Evaluating cowpea mutant genotypes for grain yield and nutritional value in South Africa

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Ntswane, Moshieng
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University of the Free State
Cowpeas produce a substantial amount of grain, which is a significant source of vitamins, minerals and protein to disadvantaged people with limited access to adequate nutrients. Improved cowpea genotypes have been introduced through new breeding techniques such as mutagenesis to increase the phenotypic, genetic and nutritional diversity of the crop. The objectives of this study were: 1) to determine the phenotypic diversity and characterise cowpea mutants and normal genotypes for grain yield and yield components, to identify superior cowpea mutants and normal genotypes and to determine the correlation between all measured characteristics, 2) to evaluate the variability of cowpea mutants and normal genotypes for protein content, selected mineral elements, phytic acid and the potential bioavailability of iron (Fe) and zinc (Zn), to identify superior cowpea mutants and normal genotypes, and to determine the interrelationship between all measured characteristics, and 3) to determine genotype by environment (GE) interaction, to identify superior genotypes for grain yield and to determine the adaptability and stability of cowpea mutants and normal genotypes in South Africa. Thirty-one cowpea genotypes (16 Namibian mutants, seven International Institute of Tropical Agriculture (IITA) genotypes and eight South Africa genotypes) were planted in five different environments in South Africa during the 2021/2022 cropping season. Significant (P ≤ 0.05) genotype and GE interaction effects were observed for grain yield, yield components, protein content, minerals, phytic acid and potential mineral bioavailability. Broad-sense heritability (H2) values above 50% were observed for yield components, protein, mineral elements, phytic acid and potential mineral bioavailability, while low H2 values below 50% were observed for grain yield and Boron (B), indicating the complexity in selection and genetic improvement of these traits. Superior Namibian mutants (ShR10P12, ShR3P4, ShR4P1 and BrR11P2), IITA genotype (98K-476-8) and South African genotype (Enchore) for grain yield were identified. Superior Namibian mutants (ShL3P7-2, ShR3P4, ShR4P1, BrR11P11, BrR4P11, NKL9P7, NKR8P9, NKR9P9 ShR2P11, BrR11P2, ShL2P7, ShR3P4 and NKRuP5), IITA genotypes (98K-476-8, IT82E-18, IT93K-452-1, IT99K-573-2-1 and ITOOK 1263), and South African genotypes (Oloyin, Orelu, Pan 311, Bechuana White, Enchore and Glenda) for protein content, Fe and Zn concentration were also identified. The IITA genotype (IT93K-452-1) and South African genotypes (Oloyin and Orelu) had a potential of good Fe bioavailability. All cowpea mutants and normal genotypes had a potential of poor Zn bioavailability. High yielding and stable Namibian mutants (NKL9P7, ShR10P12 and ShR2P11), IITA genotype (ITOOK 1263) and South African genotype (Agrinawa) were identified. Two mega-environments, namely, 1) Taung and Mafikeng, and 2) Mafikeng, Bloemfontein, Polokwane and Potchefstroom were identified, indicating broad adaption of the genotypes. Potchefstroom and Taung were identified as ideal environments for evaluation of cowpea genotypes. Significant positive correlations between grain yield with almost all yield components were observed. Significant positive correlations of protein content with mineral elements and phytic acid were also observed, indicating the potential to simultaneously select these traits. Namibian mutants (NKR1P3, BrR11P2, ShL2P7, ShR2P11 and ShR10P12), IITA genotype (98K-476-8) and South African genotypes (Glenda, Dr Saunders, Enchore and Oloyin) were associated with high grain yield. Namibian mutants (ShR10P12, ShR3P4, ShR9P5, BrR11P11, BrR11P2, BrR4P11, NKR1P3, NKR9P9 and NKRuP5), IITA genotypes (IT07K-292-10, IT07K-318-33, IT82E-18 and IT99K-573-2-1), and South African genotypes (Agrinawa, Bechuana White and Dr Saunders) were associated with high protein content, manganese (Mn), phytic acid, Molar ratio of phytic acid with iron (PA:Fe), Molar ratio of phytic acid with zinc (PA:Zn), and ash content. These genotypes have a potential of long-term profitability to the agricultural production industry.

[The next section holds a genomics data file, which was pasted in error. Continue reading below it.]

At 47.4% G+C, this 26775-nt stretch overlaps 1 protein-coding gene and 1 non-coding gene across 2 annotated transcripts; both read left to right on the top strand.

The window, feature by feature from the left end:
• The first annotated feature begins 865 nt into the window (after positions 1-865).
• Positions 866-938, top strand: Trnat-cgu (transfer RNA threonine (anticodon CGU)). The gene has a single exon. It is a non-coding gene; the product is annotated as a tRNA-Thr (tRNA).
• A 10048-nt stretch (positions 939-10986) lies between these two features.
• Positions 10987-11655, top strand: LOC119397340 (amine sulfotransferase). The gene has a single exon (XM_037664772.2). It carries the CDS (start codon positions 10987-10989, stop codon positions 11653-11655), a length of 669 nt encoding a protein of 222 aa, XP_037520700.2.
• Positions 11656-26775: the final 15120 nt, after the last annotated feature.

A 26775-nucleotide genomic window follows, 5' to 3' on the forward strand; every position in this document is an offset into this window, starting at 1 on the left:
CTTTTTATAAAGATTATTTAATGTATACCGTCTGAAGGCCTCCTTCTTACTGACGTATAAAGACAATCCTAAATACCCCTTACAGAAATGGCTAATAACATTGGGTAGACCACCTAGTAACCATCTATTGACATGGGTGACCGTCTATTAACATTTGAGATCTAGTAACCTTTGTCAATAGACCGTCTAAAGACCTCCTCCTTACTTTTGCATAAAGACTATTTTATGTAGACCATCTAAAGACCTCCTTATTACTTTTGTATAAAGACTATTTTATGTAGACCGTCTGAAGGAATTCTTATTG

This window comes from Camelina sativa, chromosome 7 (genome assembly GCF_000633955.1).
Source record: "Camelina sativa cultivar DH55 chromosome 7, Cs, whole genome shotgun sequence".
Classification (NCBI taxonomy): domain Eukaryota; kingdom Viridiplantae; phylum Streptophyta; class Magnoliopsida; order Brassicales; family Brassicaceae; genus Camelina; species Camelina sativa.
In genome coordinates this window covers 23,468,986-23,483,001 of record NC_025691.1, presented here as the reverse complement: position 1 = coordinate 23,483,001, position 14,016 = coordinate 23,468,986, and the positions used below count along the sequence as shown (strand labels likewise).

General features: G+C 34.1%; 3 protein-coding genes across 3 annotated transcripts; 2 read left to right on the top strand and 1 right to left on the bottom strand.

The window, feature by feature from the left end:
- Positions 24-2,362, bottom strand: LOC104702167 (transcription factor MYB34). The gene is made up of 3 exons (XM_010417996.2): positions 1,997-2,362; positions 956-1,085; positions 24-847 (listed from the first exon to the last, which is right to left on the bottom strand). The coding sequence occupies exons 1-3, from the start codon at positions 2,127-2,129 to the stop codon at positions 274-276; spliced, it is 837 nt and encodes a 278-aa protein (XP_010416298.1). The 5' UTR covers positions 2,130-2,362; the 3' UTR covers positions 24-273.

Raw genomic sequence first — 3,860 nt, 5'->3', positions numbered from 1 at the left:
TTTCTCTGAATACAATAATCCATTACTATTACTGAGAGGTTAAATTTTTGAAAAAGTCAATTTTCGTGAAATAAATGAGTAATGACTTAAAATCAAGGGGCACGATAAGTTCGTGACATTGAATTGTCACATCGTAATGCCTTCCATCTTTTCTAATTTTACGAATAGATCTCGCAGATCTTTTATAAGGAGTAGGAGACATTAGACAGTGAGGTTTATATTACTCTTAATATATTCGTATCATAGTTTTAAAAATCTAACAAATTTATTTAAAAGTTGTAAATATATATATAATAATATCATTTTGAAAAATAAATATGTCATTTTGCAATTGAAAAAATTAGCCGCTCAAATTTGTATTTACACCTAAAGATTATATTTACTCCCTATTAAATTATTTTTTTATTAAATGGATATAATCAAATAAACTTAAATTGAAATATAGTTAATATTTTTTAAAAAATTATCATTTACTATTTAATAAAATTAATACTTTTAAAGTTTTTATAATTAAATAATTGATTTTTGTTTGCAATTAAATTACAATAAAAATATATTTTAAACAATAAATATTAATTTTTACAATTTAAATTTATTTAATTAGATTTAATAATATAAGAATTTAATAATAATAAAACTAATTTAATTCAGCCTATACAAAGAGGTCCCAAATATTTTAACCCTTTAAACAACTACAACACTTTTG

Dissertation (M.Sc.(Plant Breeding))--University of the Free State, 2022
Cowpeas, grain yield, protein, mineral elements, mutation, phenotypic diversity, bioavailability, broad-sense heritability, stability, genotype by environment interaction